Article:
The project is encompassed by three ideological horizons. One of them is “Phenomenological Horizon”, which Husserl describes as an experience that one can only anticipate when changing perspectives; therefore, it is not real. “Horizon of Self” by Robert Corrington is that which is created unintendedly; hence, mirroring one’s identity.
The last one, developed after studying Gregory Crewdson’s work, is “Acquainted Horizon”. It intentionally forms unclear relationships between participants, as if they are sharing a bench with a stranger. The first horizon questions whether the objects we perceive are real or not, while the second one doubts our existence. The last one grasps the real by implementing irresolvable relationships. In other words, do objects exist? Do we exist? We can only know we all exist by finding strange moments. The program ‘spa’ offers such moments to recognize ourselves.

“I sit by the water, starting to feel that I came to the wrong place. But somehow it feels fine to stay here.”
“The water seems calm and clear, reflections everywhere. This pool is uncertainly deep.”
“People see me from the water, I know they do. The water here is lukewarm”
“I walk between the buildings. They are so close that I can feel their temperatures.”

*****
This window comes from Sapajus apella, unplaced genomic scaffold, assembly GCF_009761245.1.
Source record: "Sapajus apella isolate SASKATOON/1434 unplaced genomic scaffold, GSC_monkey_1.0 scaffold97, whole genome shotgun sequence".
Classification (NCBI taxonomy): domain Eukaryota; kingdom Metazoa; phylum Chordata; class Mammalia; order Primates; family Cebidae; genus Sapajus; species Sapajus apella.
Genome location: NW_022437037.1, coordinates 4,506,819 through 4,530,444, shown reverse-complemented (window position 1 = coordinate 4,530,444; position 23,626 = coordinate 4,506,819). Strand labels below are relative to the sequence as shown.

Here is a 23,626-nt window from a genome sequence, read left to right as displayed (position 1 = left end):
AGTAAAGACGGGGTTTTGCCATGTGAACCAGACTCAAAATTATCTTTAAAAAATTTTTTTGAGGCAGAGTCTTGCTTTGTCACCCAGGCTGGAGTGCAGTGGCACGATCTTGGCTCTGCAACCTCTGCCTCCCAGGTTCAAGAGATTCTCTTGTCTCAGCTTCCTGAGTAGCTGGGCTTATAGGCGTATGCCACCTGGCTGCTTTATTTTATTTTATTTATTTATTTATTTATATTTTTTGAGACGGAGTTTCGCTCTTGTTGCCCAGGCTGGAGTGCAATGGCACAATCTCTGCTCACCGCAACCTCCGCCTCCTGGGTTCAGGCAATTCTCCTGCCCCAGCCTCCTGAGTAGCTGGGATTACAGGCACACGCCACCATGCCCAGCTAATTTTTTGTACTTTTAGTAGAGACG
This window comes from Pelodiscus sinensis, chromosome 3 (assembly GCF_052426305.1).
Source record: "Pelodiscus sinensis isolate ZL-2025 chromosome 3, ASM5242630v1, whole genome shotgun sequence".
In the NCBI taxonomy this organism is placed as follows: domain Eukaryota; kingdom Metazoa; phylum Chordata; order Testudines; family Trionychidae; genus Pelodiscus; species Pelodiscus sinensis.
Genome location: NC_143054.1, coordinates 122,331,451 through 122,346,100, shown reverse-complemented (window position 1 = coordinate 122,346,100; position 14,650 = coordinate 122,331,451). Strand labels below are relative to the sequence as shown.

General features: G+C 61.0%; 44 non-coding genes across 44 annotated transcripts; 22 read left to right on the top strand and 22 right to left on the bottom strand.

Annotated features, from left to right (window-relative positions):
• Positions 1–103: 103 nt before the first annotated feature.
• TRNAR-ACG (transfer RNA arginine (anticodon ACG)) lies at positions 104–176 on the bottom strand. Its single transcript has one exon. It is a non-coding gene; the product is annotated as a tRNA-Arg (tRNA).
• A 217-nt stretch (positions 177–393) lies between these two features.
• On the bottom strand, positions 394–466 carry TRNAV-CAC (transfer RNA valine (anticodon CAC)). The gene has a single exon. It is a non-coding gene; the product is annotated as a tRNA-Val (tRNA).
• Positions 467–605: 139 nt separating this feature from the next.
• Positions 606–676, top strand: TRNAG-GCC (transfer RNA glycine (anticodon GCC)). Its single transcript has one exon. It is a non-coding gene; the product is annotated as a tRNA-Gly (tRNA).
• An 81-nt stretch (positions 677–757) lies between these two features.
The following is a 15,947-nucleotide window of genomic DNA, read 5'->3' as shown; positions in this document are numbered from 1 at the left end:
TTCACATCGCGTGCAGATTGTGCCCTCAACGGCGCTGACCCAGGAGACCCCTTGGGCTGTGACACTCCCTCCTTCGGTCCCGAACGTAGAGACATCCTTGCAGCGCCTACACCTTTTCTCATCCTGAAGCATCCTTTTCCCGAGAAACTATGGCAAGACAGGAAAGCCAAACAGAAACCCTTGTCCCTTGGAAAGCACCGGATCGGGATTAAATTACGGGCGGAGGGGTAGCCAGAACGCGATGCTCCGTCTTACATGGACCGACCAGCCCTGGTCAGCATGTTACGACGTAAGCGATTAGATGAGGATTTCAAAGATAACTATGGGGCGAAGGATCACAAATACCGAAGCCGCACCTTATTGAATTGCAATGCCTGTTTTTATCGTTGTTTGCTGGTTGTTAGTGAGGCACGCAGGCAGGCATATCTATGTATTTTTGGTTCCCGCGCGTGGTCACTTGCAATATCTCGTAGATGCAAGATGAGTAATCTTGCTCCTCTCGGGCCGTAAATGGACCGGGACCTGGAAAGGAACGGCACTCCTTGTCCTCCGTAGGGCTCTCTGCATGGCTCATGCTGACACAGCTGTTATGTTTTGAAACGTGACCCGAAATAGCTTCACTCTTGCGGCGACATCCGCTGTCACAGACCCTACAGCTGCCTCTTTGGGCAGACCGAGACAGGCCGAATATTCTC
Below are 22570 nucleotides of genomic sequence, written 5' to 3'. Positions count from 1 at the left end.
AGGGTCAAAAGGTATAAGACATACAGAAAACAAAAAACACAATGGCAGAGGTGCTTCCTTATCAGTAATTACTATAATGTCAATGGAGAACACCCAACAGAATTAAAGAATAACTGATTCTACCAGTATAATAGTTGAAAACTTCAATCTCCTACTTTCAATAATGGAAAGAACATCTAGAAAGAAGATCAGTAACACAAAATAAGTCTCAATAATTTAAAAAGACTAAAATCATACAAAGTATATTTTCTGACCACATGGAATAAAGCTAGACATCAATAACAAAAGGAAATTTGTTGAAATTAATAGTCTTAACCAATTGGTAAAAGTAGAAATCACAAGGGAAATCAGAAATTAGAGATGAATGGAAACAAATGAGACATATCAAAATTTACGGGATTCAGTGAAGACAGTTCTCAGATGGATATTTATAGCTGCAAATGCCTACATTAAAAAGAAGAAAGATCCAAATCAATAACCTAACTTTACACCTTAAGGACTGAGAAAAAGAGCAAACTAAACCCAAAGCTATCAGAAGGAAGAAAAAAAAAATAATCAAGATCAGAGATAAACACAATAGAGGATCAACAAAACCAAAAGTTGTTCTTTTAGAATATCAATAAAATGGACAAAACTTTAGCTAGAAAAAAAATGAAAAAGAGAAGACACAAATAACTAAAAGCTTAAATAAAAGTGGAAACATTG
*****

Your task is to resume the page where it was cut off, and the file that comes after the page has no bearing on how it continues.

“I see outside through the slits, just sometimes. Maybe, guiding me to somewhere important.”
“I am hidden in the mist. No one can see me now. I see myself clearly.”
“Diving into the water. I see the sky next to me. The landscape is upside down.”

The project is not to offer mere representations of the theories, but to explore the events that occur between them, allowing us to remain calm, alone, and unknown. In the setting, the feeling of being ‘acquainted’ quietly enfolds us and slowly lets us fade into space.

This project won the Harriet R. Peck Prize Winner, RPI SoA, (the best solution in a Thesis Project in Architecture Design).

Instagram: @briandagissell, @ryoimaeda

A Musical Venue Composing a Symphony of Arts in Architecture by Lucciana Dib, M. Arch ‘23